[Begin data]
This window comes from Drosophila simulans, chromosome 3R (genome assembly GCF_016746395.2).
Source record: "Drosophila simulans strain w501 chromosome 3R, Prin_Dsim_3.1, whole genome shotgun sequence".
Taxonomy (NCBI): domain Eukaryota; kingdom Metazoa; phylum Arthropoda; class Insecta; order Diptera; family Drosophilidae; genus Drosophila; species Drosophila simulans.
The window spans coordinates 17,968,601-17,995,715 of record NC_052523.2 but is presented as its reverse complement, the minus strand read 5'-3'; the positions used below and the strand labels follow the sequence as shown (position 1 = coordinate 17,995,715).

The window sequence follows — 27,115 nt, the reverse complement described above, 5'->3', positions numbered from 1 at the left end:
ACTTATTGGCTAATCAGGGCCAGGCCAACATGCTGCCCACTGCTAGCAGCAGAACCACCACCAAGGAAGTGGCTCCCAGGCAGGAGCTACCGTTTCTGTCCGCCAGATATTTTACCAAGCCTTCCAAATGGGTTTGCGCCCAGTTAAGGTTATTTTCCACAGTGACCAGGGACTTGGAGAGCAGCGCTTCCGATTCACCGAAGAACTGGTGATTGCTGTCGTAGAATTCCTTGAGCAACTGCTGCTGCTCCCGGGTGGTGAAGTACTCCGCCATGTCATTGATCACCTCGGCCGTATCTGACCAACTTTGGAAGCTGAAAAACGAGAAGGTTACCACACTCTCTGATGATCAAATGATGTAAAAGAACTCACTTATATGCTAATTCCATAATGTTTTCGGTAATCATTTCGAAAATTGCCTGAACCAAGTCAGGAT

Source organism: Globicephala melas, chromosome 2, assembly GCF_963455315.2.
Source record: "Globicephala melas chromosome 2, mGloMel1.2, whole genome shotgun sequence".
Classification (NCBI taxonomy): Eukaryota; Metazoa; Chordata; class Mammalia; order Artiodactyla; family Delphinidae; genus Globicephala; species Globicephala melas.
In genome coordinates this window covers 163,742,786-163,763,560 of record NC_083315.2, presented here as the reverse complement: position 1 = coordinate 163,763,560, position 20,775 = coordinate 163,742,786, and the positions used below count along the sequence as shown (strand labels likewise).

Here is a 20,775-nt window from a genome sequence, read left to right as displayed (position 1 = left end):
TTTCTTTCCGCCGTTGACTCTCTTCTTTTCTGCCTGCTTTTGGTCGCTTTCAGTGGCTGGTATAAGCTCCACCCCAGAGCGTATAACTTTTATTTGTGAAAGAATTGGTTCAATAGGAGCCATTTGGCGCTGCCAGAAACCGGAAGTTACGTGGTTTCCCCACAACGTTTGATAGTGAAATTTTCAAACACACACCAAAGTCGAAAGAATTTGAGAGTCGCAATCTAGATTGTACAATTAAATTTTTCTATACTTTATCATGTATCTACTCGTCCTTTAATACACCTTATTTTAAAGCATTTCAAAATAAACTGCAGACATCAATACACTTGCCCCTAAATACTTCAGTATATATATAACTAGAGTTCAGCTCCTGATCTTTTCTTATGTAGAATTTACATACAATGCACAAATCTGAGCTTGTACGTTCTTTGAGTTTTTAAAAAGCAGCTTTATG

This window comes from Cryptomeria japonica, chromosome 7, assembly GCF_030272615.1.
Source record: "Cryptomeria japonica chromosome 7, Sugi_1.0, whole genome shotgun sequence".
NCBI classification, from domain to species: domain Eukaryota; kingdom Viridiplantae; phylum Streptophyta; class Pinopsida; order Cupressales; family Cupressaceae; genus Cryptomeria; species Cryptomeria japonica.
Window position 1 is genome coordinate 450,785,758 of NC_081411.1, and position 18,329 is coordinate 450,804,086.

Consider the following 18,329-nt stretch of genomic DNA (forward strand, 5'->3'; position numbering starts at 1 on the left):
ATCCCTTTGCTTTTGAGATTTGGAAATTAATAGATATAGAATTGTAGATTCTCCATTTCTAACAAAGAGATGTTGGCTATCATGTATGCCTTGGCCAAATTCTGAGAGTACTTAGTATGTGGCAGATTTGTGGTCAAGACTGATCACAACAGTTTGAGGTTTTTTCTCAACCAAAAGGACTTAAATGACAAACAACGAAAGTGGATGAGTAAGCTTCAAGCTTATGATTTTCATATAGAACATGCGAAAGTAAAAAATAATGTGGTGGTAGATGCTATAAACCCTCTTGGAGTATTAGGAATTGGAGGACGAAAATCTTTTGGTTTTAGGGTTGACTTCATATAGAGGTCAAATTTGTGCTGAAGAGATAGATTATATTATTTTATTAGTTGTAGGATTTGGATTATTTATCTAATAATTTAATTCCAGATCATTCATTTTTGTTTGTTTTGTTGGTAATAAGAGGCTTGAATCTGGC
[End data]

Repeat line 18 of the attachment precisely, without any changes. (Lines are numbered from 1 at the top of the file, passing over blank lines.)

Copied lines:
ATCCCTTTGCTTTTGAGATTTGGAAATTAATAGATATAGAATTGTAGATTCTCCATTTCTAACAAAGAGATGTTGGCTATCATGTATGCCTTGGCCAAATTCTGAGAGTACTTAGTATGTGGCAGATTTGTGGTCAAGACTGATCACAACAGTTTGAGGTTTTTTCTCAACCAAAAGGACTTAAATGACAAACAACGAAAGTGGATGAGTAAGCTTCAAGCTTATGATTTTCATATAGAACATGCGAAAGTAAAAAATAATGTGGTGGTAGATGCTATAAACCCTCTTGGAGTATTAGGAATTGGAGGACGAAAATCTTTTGGTTTTAGGGTTGACTTCATATAGAGGTCAAATTTGTGCTGAAGAGATAGATTATATTATTTTATTAGTTGTAGGATTTGGATTATTTATCTAATAATTTAATTCCAGATCATTCATTTTTGTTTGTTTTGTTGGTAATAAGAGGCTTGAATCTGGC